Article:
Tracy Frank, Published January 01 2013
HerVoice: Fargo artist shares hat to inspire empathy
The Fargo artist started her “Red Hat Project” in October and plans to have a photograph taken of her and at least one other person swapping hats and maybe even coats every day for a year.
The project is a series of photo performances. Its purpose is to empathize and unite with others by sharing concerns and clothes. Zinger hopes to display the photos in a travel-ing exhibit at the end of the year.
“I want the visual impact to be we’re all unified,” Zinger said. “We’re all human, and there’s this unity that can be seen by everybody wearing this red hat.”
On her Facebook page for the project, Zinger says her biggest concern is that society is losing its ability to empathize and seek unity with one another, which directly impacts our ability to work together to find solutions to our most pressing problems.
“The biggest threat to democracy is ourselves,” Zinger said. “If we don’t learn how to be democratic, meaning we can listen to people, we can empathize, we have tolerance for people who want different things from what we do, it’s really hard to have a conversation.”
In addition to the hat-swapping photo, Zinger also asks participants their biggest concern.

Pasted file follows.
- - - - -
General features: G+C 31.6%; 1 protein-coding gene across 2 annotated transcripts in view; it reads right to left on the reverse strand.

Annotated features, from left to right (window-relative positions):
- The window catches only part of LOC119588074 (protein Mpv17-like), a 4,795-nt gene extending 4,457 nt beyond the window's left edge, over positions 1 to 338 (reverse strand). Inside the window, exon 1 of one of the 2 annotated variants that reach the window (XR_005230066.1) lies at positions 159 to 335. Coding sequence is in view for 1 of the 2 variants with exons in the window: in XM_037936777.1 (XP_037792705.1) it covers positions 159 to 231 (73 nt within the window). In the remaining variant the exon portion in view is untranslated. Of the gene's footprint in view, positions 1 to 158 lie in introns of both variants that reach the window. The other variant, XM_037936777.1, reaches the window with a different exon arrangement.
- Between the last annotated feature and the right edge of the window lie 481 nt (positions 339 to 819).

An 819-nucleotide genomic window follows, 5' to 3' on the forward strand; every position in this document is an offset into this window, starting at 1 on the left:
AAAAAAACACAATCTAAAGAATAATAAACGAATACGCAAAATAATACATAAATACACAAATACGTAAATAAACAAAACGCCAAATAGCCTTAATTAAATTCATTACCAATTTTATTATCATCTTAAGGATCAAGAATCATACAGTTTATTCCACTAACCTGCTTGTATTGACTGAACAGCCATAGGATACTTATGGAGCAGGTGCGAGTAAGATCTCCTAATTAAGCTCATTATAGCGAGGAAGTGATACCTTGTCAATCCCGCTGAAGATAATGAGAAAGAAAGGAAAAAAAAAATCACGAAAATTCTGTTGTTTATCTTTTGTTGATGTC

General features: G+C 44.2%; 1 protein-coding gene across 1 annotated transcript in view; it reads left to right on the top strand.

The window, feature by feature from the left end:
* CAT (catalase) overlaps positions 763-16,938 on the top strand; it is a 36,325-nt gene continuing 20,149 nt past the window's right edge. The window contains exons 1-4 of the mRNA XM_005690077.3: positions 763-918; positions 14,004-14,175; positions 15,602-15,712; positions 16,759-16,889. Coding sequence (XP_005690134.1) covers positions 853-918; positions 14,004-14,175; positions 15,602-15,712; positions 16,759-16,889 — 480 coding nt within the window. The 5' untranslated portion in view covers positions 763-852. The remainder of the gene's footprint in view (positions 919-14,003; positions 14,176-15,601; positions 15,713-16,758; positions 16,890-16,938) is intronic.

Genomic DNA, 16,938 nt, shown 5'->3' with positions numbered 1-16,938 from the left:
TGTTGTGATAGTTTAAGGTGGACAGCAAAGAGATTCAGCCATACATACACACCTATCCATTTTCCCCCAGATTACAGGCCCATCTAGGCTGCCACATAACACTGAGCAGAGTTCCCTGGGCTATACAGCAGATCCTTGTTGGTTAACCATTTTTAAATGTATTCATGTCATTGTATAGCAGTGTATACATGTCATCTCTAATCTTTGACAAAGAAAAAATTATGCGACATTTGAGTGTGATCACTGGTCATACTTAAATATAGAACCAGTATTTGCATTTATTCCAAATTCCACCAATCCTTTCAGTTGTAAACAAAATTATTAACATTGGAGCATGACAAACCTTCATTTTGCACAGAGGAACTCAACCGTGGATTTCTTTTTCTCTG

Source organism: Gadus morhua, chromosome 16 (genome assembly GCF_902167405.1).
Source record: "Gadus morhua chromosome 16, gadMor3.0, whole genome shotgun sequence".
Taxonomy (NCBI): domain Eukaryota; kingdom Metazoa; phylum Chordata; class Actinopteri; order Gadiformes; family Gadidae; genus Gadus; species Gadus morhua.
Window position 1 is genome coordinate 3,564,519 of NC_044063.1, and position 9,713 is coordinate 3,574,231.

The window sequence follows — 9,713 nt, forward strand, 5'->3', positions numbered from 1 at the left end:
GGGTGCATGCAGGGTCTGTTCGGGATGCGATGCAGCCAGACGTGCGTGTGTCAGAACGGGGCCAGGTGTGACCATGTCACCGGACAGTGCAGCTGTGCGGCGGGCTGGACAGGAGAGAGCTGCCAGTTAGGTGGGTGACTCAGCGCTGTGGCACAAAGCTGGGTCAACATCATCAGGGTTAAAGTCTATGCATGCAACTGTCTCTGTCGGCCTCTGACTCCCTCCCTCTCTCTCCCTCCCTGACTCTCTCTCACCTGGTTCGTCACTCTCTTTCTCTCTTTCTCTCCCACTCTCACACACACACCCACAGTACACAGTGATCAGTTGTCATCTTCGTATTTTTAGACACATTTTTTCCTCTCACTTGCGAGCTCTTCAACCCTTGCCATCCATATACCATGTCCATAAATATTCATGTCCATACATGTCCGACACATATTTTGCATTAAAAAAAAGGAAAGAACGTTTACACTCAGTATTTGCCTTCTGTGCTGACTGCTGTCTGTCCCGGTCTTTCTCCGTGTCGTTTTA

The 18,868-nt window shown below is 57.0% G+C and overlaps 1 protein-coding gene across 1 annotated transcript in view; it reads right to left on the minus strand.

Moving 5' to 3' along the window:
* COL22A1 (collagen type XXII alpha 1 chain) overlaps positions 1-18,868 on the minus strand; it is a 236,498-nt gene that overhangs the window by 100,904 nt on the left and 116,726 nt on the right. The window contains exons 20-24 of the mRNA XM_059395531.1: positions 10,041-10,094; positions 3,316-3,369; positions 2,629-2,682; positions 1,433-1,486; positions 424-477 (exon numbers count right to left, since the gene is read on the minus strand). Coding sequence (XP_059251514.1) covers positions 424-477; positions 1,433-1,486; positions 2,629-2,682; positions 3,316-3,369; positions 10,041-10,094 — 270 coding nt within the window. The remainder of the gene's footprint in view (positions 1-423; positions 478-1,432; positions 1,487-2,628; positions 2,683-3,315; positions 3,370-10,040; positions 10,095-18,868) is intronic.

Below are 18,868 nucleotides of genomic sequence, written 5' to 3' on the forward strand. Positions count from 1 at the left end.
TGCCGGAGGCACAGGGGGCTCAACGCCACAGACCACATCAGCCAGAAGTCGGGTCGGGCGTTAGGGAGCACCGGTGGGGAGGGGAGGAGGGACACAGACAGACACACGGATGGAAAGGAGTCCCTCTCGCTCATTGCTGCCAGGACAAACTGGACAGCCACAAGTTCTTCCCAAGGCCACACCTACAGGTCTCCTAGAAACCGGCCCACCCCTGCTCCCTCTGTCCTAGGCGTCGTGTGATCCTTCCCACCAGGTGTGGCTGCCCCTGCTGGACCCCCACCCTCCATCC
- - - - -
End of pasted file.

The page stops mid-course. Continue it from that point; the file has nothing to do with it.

While not everyone Zinger approaches is willing to participate, she is finding those who do take part share a lot of common concerns.
“A lot of concerns, even though they’re specific to people, they’re so global,” Zinger said.
People are concerned about issues like humanity, violence and taking care of children, she said.
The weather has made Zinger’s project more challenging. There was one day when she asked seven people and they all said no, and Zinger questioned why she was doing the project.
But the project has also helped her connect with people in unexpected ways.
Zinger said she’s surprised by how willing people are to open up and share their concerns with a stranger.
She also met a man whose father used to buy hats just to trade them with other people.
The Red Hat Project isn’t Zinger’s first foray into performance art.
In 2009, she carried a skeleton around with her for a week as a way to raise money and awareness for multiple sclerosis, an autoimmune disease that affects the central nervous system and causes problems like fatigue, tingling, pain, or numbness, problems with balance and walking, and impaired thinking, according to multiplesclerosis.com.
She raised $1,700 in the name of her older sister, who has multiple sclerosis, Zinger said.
Zinger moved to Fargo from Portland, Ore., in September and teaches art classes to cancer patients as the artist in residence of the Sanford Roger Maris Cancer Center.
“The goal is to be a positive distraction while they’re there for very, very long hours,” Zinger said. “Art is fun and it’s colorful.”
She has helped people make paper flowers and snowflakes, paint, sculpt and create collages and button people ornaments.
“I’m almost like an art sales lady with a cart,” she said.
If people don’t want to work on any art projects, Zinger will just sit and talk to people or leave someone a paper flower or crane, she said.
“I’m just glad I can go in and even if I’m only with someone for 10 minutes, it can change their day,” she said.
Her Voice is a weekly article about women in or from our area and how they make an impact on the world around them. If you know someone SheSays should feature in HerVoice, email Tracy Frank at email@example.com.
Readers can reach Forum reporter Tracy Frank at (701) 241-5526